Miracle theater takes community on a cultural journey

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‘!Viva Pancho Villa!” shouts Pedro Gonzalez, relating the story of the Mexican Revolution to his son Albert Alcazar.  Photo by Russel Young

From the May 15 Street Roots.

Fifteen years ago, when Miracle Theater made the commitment to become a Latino-focused playhouse, its organizers worked to overcome the misconception that its productions were only in Spanish. In fact, the plays the small troupe produced from its earliest days were all in English, because that was what the Portland audience was prepared for.

Portland, and the audience, soon changed.

“It went from, ‘It’s in Spanish, we can’t come,’ to ‘Why isn’t it in Spanish?’” says Jose Eduardo Gonzalez, Miracle’s co-founder and executive artistic director. Today, 25 years into Miracle’s existence, the nonprofit theater is a platform like none other in Oregon that showcases the work of Latino playwrights, advancing a greater understanding to an audience eager to see original, compelling art.

“We saw back in the early 1990s how suddenly the demographics changed overnight. In the 1990 census, Latinos became the largest minority in the state,” Gonzalez says. “So we were very conscious that the community was changing. But there was no interpretive situation going on. It was just happening. So we thought this was a means of introducing that change to the community by showing the work of Latino artists and their ideas and sensibility on stage — that change that’s always influenced the way people thought.”

It is also a learning center for social issues that transcend geography and ethnicity. On the main stage now is “The Shrunken Head of Pancho Villa” by the award-winning playwright Luis Valdez.
“It’s a crazy, crazy comedy about Chicano identity and whether you have to sell out to survive, or have to become a thief and a rebel to survive to maintain some dignity,” says Olga Sanchez, Miracle’s mainstage artistic director. “And neither path is true. There’s got to be a third path. But in 1961, when the play was written, it didn’t look like there was any path. This path, as funny as it is, is a really strong issue that is still maintained.”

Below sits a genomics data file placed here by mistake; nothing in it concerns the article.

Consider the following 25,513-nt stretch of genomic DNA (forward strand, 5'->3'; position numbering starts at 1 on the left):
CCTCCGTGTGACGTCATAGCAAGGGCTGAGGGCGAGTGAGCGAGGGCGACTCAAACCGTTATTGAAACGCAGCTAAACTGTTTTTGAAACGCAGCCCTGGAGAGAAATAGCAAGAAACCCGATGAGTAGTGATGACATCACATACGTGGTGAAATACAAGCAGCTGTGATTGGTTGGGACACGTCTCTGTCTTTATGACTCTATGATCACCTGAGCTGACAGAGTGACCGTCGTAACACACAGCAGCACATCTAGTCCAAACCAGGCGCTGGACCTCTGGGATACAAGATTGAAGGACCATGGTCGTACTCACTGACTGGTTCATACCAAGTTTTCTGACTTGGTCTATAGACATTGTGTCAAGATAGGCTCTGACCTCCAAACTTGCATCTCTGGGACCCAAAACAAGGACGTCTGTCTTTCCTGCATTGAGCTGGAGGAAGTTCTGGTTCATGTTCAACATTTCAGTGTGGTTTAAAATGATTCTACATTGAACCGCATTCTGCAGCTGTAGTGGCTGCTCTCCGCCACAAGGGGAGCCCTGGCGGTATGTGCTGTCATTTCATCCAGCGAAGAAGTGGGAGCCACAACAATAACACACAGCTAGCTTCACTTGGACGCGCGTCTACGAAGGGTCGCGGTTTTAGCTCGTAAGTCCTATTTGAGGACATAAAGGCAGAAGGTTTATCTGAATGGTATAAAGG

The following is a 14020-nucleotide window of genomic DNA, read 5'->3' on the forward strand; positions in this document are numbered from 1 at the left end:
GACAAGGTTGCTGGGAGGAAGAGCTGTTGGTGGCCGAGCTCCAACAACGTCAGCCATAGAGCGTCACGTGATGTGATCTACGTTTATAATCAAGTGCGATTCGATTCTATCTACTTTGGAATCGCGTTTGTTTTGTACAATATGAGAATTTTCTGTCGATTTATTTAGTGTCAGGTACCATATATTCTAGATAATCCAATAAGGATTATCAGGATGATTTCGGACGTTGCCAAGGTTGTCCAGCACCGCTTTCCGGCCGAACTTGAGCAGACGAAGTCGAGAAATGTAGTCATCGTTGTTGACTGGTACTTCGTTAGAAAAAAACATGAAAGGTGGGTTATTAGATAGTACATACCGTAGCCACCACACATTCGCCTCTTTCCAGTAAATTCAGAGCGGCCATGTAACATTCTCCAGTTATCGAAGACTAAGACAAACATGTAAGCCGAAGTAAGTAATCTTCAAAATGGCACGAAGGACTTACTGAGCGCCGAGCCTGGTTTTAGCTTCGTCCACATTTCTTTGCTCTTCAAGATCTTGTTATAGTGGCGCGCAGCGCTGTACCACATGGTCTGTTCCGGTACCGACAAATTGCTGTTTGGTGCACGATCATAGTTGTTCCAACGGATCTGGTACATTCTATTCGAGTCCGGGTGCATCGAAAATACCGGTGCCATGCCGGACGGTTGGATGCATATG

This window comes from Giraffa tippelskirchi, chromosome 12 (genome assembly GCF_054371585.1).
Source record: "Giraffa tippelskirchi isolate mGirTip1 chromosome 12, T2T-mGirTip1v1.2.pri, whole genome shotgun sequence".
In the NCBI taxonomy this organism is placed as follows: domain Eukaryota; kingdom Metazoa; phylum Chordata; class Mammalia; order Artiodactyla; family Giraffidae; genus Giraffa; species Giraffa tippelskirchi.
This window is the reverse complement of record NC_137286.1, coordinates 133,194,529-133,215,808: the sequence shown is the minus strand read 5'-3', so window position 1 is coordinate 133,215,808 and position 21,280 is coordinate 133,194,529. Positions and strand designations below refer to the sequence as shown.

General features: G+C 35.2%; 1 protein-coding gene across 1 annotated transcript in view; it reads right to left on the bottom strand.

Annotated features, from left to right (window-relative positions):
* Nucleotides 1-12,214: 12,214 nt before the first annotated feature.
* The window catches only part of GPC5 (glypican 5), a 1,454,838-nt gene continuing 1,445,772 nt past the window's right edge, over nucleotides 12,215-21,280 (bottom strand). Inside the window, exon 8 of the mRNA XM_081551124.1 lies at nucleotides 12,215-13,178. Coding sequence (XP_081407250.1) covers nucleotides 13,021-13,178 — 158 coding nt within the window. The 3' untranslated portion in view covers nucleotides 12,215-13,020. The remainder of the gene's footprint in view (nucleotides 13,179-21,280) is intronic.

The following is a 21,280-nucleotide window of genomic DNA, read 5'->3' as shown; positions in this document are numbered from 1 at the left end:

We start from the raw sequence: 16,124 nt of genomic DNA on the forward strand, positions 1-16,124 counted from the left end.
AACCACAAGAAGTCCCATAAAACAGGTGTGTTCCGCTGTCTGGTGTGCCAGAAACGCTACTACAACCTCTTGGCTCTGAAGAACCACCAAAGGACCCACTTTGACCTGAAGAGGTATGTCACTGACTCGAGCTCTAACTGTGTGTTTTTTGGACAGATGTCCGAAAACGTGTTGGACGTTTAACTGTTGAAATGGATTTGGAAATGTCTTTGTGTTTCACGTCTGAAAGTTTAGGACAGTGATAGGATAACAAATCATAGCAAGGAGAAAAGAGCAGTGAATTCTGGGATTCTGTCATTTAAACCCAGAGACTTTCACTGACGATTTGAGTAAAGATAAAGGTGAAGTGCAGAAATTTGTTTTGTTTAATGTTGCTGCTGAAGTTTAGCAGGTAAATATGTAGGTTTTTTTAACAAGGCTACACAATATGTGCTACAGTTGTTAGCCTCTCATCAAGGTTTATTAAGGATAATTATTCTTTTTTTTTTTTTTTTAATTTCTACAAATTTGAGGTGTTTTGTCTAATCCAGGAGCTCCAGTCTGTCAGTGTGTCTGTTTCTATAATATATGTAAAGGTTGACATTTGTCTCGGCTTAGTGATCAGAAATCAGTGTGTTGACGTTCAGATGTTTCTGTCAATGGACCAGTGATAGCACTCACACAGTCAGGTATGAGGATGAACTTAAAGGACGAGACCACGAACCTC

Sanchez is using the context of the play as an opportunity to reach more young adults, particularly in the Latino community, where the issues of teen pregnancy and an alarming high school drop-out rate — some estimates have put it as high as 50 percent — are major concerns. She and the theater are making a push for high school students to come see the play.

“It’s funny. It’s entertaining,” Sanchez says. “I don’t need them to walk away just saying, ‘I’m empowered.’ They will be empowered by watching this play. This is the kind of play that you watch, and you get it, and you’re still laughing your head off.”

Miracle takes it beyond the stage. In connection with the production of “Pancho Villa,” the theater is hosting a series of lectures entitled “Seeds of Chicano Identity,” sponsored by the Oregon Council for the Humanities.

Visiting scholars Jorge Huerta, Phil Esparza and Diane Rodriguez will lead panel discussions on their experiences working with the playwright Luis Valdez, El Teatro Campesino and Latino-identified theater. It is a free and open event on May 10, aimed at better understanding the impact of the farm workers theater that emerged in California fields, educating and organizing farm workers in the 1960s and 70s around labor rights and political engagement. It was political satire, artistic, often humorous, and motivating.

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Left to right: Olga Sanchez, Omar Vargas, Jose Gonzalez, Danel Malan.

“That’s also how you got the flip side of the news,” Sanchez says. “The journalist would be putting out the party line, and then you would get what really happened from these shows that would go around the country.”

Miracle’s theater and offices are located in inner Southeast Portland, in a neighborhood where day laborers looking for work pepper the corners and sidewalks. It has become a cultural hub, with not only the theatrical operations, but also an educational center for actors, poets, playwrights and musicians.

Last year, on International Women’s Day, Miracle did a reading on the murders of women in and around Juarez, Mexico. The event was the setting for a serious dialogue about domestic abuse among the women in Portland. This year, the reading focused on the role of working women, from motherhood to career professional. A group of young women attended the event and became the objects of an intense lesson from the older woman on what they needed to know, Sanchez says.

“You have the piece of art that you watch, you’re touched, you’re open you’re moved your laughing, and then you can have a serious discussion about the issue,” Sanchez says.

The organization’s touring company and residency programs have cultural themes, but on the main stage at Miracle, art takes central focus.

“We’re not issue-oriented — we’re art-oriented,” Sanchez emphasizes. “If it’s well done, it will reach our audience no matter who they are. It addresses a universal experience through a culturally specific lens. That’s the work that we do.”